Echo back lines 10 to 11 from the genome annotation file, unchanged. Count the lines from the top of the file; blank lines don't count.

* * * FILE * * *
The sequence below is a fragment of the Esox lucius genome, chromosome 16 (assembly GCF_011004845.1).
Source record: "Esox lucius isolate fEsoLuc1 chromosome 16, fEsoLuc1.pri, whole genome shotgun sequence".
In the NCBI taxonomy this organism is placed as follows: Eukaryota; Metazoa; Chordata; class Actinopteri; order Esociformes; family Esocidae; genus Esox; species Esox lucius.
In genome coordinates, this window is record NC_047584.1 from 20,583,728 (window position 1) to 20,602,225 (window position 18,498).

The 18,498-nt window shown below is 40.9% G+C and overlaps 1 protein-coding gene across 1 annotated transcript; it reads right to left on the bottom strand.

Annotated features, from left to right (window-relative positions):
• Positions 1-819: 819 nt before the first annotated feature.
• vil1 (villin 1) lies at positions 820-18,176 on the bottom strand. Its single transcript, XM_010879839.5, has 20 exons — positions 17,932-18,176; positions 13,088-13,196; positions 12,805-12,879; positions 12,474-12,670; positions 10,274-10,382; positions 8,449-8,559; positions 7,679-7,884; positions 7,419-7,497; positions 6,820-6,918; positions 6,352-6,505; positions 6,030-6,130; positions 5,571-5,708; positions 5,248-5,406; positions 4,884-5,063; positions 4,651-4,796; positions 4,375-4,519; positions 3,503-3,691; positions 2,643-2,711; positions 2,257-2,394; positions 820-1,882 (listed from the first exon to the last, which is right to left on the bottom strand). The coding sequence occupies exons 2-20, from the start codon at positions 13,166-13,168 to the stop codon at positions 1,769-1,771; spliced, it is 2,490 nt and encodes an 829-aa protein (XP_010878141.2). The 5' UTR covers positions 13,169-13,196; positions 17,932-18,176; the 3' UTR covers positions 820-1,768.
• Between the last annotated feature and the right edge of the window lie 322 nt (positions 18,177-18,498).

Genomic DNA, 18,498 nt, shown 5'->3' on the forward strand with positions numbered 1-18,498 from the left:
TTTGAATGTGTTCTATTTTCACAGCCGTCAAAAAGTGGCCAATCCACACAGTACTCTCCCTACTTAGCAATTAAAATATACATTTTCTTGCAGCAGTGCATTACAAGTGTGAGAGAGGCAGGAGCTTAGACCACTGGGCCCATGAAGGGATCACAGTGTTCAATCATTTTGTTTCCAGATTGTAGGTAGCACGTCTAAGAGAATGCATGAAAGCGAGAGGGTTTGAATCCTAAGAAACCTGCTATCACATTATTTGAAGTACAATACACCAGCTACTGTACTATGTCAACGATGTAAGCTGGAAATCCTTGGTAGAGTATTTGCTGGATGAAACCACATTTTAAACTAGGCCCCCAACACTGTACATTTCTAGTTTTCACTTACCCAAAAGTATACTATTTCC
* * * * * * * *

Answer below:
Genomic DNA, 18,498 nt, shown 5'->3' on the forward strand with positions numbered 1-18,498 from the left:
TTTGAATGTGTTCTATTTTCACAGCCGTCAAAAAGTGGCCAATCCACACAGTACTCTCCCTACTTAGCAATTAAAATATACATTTTCTTGCAGCAGTGCATTACAAGTGTGAGAGAGGCAGGAGCTTAGACCACTGGGCCCATGAAGGGATCACAGTGTTCAATCATTTTGTTTCCAGATTGTAGGTAGCACGTCTAAGAGAATGCATGAAAGCGAGAGGGTTTGAATCCTAAGAAACCTGCTATCACATTATTTGAAGTACAATACACCAGCTACTGTACTATGTCAACGATGTAAGCTGGAAATCCTTGGTAGAGTATTTGCTGGATGAAACCACATTTTAAACTAGGCCCCCAACACTGTACATTTCTAGTTTTCACTTACCCAAAAGTATACTATTTCC